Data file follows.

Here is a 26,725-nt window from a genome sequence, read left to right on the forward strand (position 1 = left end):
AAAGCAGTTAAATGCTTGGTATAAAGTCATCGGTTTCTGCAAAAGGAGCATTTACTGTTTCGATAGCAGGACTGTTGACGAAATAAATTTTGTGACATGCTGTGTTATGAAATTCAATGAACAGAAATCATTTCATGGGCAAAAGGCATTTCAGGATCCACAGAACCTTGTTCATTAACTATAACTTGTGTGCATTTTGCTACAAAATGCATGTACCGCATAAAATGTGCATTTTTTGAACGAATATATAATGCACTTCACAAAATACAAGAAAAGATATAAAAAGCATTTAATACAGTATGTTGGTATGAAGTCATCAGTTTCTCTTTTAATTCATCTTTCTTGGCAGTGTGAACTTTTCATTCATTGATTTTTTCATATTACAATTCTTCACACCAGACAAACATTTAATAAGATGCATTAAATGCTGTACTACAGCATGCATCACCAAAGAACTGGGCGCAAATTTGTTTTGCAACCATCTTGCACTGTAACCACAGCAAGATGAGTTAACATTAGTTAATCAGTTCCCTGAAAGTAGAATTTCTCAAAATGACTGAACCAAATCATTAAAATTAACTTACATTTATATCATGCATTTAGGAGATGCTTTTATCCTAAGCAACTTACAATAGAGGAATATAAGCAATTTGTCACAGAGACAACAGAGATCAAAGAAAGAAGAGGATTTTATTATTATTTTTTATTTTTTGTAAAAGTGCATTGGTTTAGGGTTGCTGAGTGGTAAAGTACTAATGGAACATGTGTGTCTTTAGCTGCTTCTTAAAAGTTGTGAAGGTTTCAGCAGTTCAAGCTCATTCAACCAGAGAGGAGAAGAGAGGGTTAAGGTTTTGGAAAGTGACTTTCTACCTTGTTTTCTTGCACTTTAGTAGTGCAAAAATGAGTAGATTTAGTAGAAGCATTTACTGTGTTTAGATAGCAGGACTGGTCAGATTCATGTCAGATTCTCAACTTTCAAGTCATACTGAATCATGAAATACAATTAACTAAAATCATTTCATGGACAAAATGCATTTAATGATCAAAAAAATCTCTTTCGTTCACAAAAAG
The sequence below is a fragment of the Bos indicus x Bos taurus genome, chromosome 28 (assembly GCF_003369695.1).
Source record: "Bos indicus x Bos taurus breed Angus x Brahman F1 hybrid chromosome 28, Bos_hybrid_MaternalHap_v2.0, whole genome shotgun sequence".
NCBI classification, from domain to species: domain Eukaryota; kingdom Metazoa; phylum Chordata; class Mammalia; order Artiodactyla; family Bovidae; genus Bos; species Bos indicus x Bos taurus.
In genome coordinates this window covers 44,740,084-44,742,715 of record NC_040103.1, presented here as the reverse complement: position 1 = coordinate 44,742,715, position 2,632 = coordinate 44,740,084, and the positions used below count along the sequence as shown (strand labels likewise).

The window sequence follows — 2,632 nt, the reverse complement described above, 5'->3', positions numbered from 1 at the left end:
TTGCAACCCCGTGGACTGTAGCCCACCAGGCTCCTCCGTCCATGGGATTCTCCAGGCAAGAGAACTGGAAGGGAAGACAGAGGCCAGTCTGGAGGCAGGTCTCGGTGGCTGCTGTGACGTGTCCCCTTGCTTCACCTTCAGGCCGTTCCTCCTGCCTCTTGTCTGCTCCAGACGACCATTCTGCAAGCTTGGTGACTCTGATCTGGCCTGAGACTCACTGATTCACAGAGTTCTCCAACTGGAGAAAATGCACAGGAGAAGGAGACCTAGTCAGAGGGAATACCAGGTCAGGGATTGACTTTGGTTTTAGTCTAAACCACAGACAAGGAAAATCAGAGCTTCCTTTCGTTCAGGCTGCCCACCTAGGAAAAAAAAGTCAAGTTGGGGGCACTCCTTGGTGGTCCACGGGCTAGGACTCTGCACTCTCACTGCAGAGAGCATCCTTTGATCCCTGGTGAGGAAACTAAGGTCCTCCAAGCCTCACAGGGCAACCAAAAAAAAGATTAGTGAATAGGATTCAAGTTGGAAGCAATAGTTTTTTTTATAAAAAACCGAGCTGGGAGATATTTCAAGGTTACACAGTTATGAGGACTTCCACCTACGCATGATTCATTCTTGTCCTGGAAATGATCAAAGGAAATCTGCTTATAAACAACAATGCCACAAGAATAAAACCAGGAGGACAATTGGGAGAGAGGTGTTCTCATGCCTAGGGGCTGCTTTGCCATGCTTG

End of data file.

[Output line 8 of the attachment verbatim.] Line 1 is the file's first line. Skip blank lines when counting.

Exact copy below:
TTGCAACCCCGTGGACTGTAGCCCACCAGGCTCCTCCGTCCATGGGATTCTCCAGGCAAGAGAACTGGAAGGGAAGACAGAGGCCAGTCTGGAGGCAGGTCTCGGTGGCTGCTGTGACGTGTCCCCTTGCTTCACCTTCAGGCCGTTCCTCCTGCCTCTTGTCTGCTCCAGACGACCATTCTGCAAGCTTGGTGACTCTGATCTGGCCTGAGACTCACTGATTCACAGAGTTCTCCAACTGGAGAAAATGCACAGGAGAAGGAGACCTAGTCAGAGGGAATACCAGGTCAGGGATTGACTTTGGTTTTAGTCTAAACCACAGACAAGGAAAATCAGAGCTTCCTTTCGTTCAGGCTGCCCACCTAGGAAAAAAAAGTCAAGTTGGGGGCACTCCTTGGTGGTCCACGGGCTAGGACTCTGCACTCTCACTGCAGAGAGCATCCTTTGATCCCTGGTGAGGAAACTAAGGTCCTCCAAGCCTCACAGGGCAACCAAAAAAAAGATTAGTGAATAGGATTCAAGTTGGAAGCAATAGTTTTTTTTATAAAAAACCGAGCTGGGAGATATTTCAAGGTTACACAGTTATGAGGACTTCCACCTACGCATGATTCATTCTTGTCCTGGAAATGATCAAAGGAAATCTGCTTATAAACAACAATGCCACAAGAATAAAACCAGGAGGACAATTGGGAGAGAGGTGTTCTCATGCCTAGGGGCTGCTTTGCCATGCTTG